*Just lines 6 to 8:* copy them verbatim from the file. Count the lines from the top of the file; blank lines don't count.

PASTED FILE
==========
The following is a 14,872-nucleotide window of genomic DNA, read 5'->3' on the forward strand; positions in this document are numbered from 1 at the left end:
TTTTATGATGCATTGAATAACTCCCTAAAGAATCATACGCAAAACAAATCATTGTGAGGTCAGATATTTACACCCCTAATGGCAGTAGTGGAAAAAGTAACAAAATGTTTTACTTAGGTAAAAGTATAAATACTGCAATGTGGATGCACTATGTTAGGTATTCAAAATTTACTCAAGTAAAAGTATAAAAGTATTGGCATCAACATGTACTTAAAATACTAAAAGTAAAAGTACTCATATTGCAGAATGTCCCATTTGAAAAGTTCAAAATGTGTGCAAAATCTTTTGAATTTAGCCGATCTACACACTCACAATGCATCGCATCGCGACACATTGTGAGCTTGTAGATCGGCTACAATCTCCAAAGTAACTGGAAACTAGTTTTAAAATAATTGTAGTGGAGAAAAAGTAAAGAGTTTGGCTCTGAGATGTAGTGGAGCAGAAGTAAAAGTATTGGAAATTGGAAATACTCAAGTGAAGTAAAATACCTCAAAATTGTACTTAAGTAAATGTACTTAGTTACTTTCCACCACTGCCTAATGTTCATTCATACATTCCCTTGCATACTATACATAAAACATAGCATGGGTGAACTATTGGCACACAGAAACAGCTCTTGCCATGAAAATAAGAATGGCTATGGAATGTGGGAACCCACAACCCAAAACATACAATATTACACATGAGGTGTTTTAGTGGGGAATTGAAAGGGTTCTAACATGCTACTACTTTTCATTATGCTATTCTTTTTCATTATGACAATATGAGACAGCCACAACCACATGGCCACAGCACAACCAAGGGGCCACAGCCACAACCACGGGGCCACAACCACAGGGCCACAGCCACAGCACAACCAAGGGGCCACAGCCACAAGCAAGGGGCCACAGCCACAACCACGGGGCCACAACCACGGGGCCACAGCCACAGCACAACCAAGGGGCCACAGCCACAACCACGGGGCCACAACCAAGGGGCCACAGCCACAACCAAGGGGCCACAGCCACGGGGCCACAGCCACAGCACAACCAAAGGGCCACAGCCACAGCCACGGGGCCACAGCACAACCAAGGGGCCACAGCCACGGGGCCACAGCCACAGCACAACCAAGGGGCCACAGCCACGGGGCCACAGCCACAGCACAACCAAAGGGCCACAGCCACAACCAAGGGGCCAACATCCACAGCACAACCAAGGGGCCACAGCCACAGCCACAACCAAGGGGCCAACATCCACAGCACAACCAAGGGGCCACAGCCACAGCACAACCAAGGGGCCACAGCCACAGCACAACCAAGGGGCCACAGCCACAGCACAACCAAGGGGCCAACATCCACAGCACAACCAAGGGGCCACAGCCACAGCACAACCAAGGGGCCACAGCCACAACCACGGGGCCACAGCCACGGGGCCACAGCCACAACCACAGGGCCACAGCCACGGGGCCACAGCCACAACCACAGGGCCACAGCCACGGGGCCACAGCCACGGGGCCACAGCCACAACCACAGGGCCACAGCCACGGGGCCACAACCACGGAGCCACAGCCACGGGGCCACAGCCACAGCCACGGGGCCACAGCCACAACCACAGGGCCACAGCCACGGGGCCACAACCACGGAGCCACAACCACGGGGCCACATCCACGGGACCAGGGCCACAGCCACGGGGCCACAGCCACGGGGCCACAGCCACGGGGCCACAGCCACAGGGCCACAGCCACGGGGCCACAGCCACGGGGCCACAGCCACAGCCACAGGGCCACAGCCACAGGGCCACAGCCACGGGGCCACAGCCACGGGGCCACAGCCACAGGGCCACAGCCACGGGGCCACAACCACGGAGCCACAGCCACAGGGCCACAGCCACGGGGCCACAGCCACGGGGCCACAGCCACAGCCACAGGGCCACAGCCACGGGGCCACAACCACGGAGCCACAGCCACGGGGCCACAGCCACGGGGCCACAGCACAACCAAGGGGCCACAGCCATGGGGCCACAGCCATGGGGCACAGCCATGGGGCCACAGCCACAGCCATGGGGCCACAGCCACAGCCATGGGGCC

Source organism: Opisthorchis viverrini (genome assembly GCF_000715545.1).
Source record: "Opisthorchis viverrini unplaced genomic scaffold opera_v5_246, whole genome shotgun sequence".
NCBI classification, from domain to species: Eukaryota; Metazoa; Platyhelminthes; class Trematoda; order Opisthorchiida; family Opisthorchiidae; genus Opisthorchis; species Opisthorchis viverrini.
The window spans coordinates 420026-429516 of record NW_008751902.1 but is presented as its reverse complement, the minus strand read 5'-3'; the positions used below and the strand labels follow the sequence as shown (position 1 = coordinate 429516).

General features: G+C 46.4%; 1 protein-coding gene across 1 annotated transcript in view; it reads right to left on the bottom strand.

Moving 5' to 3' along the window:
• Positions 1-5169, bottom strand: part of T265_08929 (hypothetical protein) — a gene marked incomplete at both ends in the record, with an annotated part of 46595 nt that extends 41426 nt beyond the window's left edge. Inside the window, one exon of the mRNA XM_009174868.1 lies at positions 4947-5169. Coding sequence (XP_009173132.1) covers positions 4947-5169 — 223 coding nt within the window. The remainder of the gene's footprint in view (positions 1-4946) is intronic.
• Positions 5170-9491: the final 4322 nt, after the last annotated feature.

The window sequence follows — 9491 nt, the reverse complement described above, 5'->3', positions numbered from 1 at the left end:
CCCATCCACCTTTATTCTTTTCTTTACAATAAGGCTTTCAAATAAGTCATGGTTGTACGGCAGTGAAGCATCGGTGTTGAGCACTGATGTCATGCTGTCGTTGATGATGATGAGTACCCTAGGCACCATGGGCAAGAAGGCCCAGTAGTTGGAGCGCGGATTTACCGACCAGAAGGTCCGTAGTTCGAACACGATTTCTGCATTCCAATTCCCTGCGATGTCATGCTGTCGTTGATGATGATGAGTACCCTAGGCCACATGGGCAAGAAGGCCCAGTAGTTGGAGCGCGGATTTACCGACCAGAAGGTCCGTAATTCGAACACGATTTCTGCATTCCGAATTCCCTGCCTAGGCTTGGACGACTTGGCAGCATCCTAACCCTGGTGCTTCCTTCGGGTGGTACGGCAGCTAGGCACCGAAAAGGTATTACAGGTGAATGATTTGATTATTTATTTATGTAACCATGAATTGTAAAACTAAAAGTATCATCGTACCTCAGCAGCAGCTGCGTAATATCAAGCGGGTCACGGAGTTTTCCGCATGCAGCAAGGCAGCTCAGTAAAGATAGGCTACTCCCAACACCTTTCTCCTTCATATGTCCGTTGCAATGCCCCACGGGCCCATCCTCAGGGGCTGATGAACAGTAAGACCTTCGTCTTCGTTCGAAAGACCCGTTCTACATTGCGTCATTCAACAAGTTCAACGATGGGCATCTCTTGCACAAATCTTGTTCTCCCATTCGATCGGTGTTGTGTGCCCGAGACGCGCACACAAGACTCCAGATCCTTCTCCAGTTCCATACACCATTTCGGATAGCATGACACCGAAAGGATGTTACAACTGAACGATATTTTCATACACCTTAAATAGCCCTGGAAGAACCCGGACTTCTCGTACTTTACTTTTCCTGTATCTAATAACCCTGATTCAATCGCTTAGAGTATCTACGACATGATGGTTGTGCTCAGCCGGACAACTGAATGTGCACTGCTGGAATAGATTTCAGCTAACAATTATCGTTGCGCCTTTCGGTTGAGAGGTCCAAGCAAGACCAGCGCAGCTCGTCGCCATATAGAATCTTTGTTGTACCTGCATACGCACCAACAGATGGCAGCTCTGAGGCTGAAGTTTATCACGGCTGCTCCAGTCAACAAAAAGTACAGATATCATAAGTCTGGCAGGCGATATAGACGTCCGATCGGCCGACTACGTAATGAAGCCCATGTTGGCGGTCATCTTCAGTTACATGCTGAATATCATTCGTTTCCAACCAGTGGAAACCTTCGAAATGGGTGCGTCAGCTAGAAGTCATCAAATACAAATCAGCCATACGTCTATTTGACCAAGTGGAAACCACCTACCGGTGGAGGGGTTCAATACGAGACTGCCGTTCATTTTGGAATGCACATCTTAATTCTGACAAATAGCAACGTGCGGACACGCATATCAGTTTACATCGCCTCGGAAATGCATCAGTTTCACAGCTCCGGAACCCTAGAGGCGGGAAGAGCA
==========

The window spans coordinates 420026-429516 of record NW_008751902.1 but is presented as its reverse complement, the minus strand read 5'-3'; the positions used below and the strand labels follow the sequence as shown (position 1 = coordinate 429516).

General features: G+C 46.4%; 1 protein-coding gene across 1 annotated transcript in view; it reads right to left on the bottom strand.

Moving 5' to 3' along the window: